Toyota in late 2021 announced plans to launch 30 electric vehicles across the Toyota and Lexus brands by 2030, including sports cars.

A concept for an LFA-like supercar was shown for Lexus while something resembling a modern MR2 was shown for Toyota.

Toyota has confirmed the Lexus will deliver a 0-60 mph time in the low two-second range and have a manual transmission. The manual won't actually connect to the powertrain, though. Instead it will only simulate the sensation of shifting gears by adjusting the torque of the electric powertrain and generating sounds mimicing an engine's revs building and dropping.

Very little has been said about Toyota's own electric sports car, though Toyota Chairman—and former CEO—Akio Toyoda revealed a few details in an interview with Automotive News (subscription required) during last weekend's 24 Hours of Le Mans.

Akio Toyoda

Akio Toyoda

Toyoda said he's personally involved in the development of Toyota's electric sports car and confirmed it will have a manual transmission (complete with a clutch pedal) and will generate engine sounds just like the Lexus. He also said anyone driving the car “probably wouldn't be able to tell” that it is an EV, from the driving experience.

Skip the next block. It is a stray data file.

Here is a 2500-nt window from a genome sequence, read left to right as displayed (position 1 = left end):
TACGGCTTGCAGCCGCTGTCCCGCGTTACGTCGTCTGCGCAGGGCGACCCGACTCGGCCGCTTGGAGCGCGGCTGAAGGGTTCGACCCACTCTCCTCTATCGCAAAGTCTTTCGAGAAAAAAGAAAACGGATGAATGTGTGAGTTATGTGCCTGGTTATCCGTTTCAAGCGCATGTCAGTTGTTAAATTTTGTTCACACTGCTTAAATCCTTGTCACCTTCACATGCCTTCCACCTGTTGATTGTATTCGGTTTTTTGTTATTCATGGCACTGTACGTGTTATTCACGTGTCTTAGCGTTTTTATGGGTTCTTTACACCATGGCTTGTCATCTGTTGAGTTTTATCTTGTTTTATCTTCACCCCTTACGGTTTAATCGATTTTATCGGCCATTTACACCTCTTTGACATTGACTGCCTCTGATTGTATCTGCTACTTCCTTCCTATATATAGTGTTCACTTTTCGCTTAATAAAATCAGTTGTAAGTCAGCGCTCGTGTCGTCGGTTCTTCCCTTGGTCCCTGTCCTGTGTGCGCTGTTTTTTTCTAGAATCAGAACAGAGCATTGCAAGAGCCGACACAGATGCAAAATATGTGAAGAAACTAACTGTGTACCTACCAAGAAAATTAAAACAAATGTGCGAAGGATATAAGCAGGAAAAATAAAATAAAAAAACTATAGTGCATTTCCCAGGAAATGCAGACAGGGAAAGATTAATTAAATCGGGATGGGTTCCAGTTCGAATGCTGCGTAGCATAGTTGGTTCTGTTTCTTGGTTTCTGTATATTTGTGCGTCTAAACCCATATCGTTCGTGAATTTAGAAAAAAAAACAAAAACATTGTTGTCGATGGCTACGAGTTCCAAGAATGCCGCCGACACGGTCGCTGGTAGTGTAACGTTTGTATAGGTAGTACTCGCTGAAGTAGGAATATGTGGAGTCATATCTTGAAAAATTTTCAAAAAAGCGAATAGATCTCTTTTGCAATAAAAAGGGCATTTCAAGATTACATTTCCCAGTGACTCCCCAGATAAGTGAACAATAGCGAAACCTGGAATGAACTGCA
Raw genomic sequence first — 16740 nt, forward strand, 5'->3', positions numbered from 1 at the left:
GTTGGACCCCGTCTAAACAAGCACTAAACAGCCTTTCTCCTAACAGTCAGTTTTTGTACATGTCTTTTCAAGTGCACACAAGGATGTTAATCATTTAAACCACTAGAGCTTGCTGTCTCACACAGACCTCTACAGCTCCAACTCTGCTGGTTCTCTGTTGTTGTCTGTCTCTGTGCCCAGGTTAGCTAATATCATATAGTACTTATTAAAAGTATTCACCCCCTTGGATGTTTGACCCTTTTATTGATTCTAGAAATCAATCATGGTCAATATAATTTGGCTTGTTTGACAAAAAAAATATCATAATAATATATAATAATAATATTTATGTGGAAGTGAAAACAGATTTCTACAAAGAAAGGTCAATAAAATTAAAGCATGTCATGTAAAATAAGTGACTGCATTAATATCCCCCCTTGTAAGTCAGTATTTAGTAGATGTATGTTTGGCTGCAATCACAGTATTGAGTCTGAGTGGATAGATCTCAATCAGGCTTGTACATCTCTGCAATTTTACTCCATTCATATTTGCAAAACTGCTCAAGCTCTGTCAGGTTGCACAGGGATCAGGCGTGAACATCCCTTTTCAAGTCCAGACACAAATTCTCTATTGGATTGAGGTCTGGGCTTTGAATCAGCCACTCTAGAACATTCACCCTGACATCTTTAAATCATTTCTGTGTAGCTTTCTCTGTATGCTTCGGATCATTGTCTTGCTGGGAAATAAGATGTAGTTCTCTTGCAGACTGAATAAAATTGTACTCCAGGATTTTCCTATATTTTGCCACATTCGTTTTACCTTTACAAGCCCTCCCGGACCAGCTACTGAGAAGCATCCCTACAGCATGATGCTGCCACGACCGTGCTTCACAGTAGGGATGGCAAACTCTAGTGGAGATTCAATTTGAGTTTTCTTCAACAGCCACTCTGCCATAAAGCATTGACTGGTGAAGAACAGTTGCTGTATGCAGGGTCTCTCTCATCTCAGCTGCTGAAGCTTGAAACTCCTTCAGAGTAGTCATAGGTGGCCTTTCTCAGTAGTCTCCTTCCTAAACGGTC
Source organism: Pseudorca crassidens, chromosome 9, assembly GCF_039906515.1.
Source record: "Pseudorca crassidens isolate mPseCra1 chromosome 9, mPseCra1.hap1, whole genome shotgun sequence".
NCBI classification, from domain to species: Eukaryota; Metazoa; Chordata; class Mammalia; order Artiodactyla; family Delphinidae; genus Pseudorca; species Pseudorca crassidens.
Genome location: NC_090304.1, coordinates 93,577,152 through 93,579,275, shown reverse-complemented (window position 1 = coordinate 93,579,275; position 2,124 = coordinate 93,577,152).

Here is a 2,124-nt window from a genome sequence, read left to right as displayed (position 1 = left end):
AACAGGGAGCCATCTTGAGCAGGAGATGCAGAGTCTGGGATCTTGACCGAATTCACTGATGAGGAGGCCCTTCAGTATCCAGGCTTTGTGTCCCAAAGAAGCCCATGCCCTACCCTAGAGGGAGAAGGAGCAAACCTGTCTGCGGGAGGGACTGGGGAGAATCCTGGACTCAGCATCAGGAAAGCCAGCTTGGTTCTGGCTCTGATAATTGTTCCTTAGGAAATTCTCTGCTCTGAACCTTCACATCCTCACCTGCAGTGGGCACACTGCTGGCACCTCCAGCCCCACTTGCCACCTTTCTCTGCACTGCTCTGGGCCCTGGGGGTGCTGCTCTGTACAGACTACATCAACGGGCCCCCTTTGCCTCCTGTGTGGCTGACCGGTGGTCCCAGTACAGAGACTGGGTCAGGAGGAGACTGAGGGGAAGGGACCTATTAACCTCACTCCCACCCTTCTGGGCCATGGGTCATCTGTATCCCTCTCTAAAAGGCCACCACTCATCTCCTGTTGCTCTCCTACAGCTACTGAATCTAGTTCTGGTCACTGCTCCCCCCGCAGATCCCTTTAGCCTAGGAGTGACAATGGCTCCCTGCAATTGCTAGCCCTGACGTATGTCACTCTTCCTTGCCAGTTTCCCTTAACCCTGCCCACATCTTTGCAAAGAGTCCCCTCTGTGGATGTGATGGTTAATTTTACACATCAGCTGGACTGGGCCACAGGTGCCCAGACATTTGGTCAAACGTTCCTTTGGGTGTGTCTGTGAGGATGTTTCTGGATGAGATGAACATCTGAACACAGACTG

Timing for the Toyota electric sports car's release wasn't mentioned. Toyoda also said that he doesn't know whether the car will make it to production.

Though sports cars don't sell in high volumes, Toyoda sees their development as an important step of improving more mainstream models. When discussing the reasons for developing the LFA a decade ago, Toyoda likened sports car development to the Japanese ceremony known as Shikinen Sengu. This ceremony involves relocating a major shrine from east to west, or west to east, once every 20 years. In doing so, skills and techniques, including the sourcing of materials for building the shrine, are passed on, he said. In the case of the LFA, new technological breakthroughs were also developed, particularly in the area of materials, and this has since been incorporated into other vehicles.